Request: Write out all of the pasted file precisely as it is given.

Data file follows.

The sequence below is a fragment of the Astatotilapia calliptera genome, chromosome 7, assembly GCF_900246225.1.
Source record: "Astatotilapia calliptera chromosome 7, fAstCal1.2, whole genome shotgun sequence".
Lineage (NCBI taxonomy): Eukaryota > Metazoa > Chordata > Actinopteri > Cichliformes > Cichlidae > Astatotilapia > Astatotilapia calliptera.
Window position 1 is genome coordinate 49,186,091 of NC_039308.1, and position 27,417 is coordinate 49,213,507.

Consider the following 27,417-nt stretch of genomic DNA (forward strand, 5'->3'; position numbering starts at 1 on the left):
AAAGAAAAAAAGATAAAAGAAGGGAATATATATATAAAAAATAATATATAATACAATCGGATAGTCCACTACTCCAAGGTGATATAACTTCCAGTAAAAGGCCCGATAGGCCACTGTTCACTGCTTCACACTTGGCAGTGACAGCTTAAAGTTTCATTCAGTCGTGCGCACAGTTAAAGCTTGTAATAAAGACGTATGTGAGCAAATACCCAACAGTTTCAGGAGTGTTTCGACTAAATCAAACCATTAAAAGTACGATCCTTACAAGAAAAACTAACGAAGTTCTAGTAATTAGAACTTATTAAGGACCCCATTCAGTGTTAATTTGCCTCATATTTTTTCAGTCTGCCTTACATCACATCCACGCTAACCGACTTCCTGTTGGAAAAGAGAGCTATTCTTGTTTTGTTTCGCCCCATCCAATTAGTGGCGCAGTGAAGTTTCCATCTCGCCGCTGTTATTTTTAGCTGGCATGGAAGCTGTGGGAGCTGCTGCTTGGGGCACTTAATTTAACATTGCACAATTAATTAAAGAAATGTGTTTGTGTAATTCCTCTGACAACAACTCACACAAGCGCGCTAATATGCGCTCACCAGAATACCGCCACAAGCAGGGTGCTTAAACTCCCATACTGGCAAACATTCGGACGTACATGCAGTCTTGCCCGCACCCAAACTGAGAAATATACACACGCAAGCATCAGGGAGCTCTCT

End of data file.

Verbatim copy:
The sequence below is a fragment of the Astatotilapia calliptera genome, chromosome 7, assembly GCF_900246225.1.
Source record: "Astatotilapia calliptera chromosome 7, fAstCal1.2, whole genome shotgun sequence".
Lineage (NCBI taxonomy): Eukaryota > Metazoa > Chordata > Actinopteri > Cichliformes > Cichlidae > Astatotilapia > Astatotilapia calliptera.
Window position 1 is genome coordinate 49,186,091 of NC_039308.1, and position 27,417 is coordinate 49,213,507.

Consider the following 27,417-nt stretch of genomic DNA (forward strand, 5'->3'; position numbering starts at 1 on the left):
AAAGAAAAAAAGATAAAAGAAGGGAATATATATATAAAAAATAATATATAATACAATCGGATAGTCCACTACTCCAAGGTGATATAACTTCCAGTAAAAGGCCCGATAGGCCACTGTTCACTGCTTCACACTTGGCAGTGACAGCTTAAAGTTTCATTCAGTCGTGCGCACAGTTAAAGCTTGTAATAAAGACGTATGTGAGCAAATACCCAACAGTTTCAGGAGTGTTTCGACTAAATCAAACCATTAAAAGTACGATCCTTACAAGAAAAACTAACGAAGTTCTAGTAATTAGAACTTATTAAGGACCCCATTCAGTGTTAATTTGCCTCATATTTTTTCAGTCTGCCTTACATCACATCCACGCTAACCGACTTCCTGTTGGAAAAGAGAGCTATTCTTGTTTTGTTTCGCCCCATCCAATTAGTGGCGCAGTGAAGTTTCCATCTCGCCGCTGTTATTTTTAGCTGGCATGGAAGCTGTGGGAGCTGCTGCTTGGGGCACTTAATTTAACATTGCACAATTAATTAAAGAAATGTGTTTGTGTAATTCCTCTGACAACAACTCACACAAGCGCGCTAATATGCGCTCACCAGAATACCGCCACAAGCAGGGTGCTTAAACTCCCATACTGGCAAACATTCGGACGTACATGCAGTCTTGCCCGCACCCAAACTGAGAAATATACACACGCAAGCATCAGGGAGCTCTCT